Tag Archives: Aristotle

Where philosophy and medicine overlap

Mariami Shanshashvili Tbilisi, Georgia   Achilles bandaging Patroclus’s wounded arm. Ink drawing after an Attic cup by the potter Sosias, c.500 B.C. Achilles bandaging Patroclus’s wounded arm. Ink drawing after an Attic cup by the potter Sosias, c. 500 B.C. Credit: Wellcome Collection. CC BY In Plato’s Charmides there is a remark by Socrates that is neither […]

Aristotle and the four humors

Aristotle is one of the greatest philosophers of all time. He has influenced human thought for almost 2500 years and many of his works are as relevant today as they were in the days of ancient Greece. Students of his philosophical works are likely to be familiar with his Nicomachean Ethics, Politics, Rhetoric, and Poetics, […]

History of nephrology vignettes

  Hippocrates: “Those whose urine is merely blood-stained have suffered in the veins. When urine is thick, and there are passed with it small pieces of flesh like hair, you must know that these symptoms result from the kidneys and arthritic complaints.” Bubbles appearing on the surface of the urine indicate disease of the kidneys […]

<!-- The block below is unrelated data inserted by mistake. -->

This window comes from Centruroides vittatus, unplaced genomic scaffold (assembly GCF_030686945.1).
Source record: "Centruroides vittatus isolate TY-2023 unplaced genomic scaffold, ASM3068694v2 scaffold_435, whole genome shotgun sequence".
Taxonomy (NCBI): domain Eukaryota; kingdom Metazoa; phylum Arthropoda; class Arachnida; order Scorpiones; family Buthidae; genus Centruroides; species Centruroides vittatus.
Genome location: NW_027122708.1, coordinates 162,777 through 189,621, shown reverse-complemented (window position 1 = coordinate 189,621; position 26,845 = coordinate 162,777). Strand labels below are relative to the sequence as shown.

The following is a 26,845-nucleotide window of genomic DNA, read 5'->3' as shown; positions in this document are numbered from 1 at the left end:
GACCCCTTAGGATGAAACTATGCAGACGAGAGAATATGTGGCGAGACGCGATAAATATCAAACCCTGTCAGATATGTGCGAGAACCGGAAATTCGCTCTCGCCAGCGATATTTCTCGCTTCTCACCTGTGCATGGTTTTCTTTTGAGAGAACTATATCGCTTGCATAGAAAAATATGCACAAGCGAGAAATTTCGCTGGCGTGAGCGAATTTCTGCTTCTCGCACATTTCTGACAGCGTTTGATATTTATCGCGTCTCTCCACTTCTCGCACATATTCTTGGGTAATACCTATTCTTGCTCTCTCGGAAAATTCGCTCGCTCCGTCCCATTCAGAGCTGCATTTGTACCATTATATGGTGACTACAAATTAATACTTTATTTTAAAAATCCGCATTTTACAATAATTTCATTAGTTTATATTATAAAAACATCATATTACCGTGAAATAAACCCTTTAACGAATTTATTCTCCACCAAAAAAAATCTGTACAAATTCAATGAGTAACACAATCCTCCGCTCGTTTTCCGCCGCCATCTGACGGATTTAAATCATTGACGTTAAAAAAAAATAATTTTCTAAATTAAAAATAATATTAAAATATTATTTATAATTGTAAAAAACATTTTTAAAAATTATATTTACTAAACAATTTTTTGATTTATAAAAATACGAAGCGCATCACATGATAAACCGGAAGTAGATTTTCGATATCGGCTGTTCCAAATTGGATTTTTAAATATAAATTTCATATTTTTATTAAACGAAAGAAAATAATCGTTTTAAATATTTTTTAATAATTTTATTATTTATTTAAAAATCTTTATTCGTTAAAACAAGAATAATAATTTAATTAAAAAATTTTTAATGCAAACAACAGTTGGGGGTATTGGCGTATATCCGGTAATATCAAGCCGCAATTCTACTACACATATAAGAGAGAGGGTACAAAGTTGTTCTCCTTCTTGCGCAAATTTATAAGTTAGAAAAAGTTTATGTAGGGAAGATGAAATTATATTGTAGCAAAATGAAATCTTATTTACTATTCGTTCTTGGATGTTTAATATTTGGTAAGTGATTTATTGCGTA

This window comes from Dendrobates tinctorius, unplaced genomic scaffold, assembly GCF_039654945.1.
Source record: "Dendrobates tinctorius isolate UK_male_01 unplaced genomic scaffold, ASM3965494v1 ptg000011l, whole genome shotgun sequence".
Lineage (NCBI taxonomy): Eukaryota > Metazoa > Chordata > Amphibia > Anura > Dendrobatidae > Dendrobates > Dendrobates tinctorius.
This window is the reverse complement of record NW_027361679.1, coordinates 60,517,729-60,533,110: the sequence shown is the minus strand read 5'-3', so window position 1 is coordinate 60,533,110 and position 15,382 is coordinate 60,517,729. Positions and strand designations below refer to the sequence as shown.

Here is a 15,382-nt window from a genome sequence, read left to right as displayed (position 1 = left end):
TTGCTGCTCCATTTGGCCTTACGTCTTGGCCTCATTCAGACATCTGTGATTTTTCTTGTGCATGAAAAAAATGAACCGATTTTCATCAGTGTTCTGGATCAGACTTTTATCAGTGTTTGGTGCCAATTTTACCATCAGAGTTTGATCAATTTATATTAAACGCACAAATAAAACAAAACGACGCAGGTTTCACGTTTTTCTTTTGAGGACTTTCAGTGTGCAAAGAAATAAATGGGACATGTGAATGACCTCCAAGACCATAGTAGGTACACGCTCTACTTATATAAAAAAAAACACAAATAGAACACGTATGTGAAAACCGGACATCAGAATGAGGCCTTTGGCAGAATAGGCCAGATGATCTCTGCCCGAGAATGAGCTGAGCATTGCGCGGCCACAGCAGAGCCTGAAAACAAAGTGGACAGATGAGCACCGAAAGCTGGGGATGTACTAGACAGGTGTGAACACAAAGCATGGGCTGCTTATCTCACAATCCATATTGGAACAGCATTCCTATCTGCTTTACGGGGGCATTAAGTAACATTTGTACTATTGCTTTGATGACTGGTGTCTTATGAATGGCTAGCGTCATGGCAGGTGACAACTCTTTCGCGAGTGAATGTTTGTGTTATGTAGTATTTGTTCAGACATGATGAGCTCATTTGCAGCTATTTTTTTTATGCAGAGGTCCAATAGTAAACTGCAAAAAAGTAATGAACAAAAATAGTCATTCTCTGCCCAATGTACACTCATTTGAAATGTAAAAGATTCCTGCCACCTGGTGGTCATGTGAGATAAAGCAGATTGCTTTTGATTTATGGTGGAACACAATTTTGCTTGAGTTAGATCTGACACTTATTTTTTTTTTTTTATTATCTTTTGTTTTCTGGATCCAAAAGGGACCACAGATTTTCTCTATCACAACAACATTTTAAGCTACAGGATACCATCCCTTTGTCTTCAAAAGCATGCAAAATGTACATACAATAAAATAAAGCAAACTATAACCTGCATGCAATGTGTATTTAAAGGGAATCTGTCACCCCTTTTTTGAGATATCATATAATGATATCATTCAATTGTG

A theologian answers questions about the heart: St. Thomas Aquinas’ De Motu Cordis

Michael Potts North Carolina, United States   An altarpiece in Ascoli Piceno, Italy by Carlo Crivelli (15th century) Suppose you are a high school teacher in a basic biology class and you have a question about the function of the heart. You decide to ask an expert, so you dial a university and ask for […]

Philosophy of science and medicine X: Aristotle to the early 20th Century

Philip Liebson Chicago, Illinois, United States   Aristotle What is natural law? There are certain values in human nature that can be understood through human reason. This implies the use of reason to evaluate binding rules of moral behavior. Inherent in the use of reason, from the Greek philosophers onward, at least in Western Civilization, […]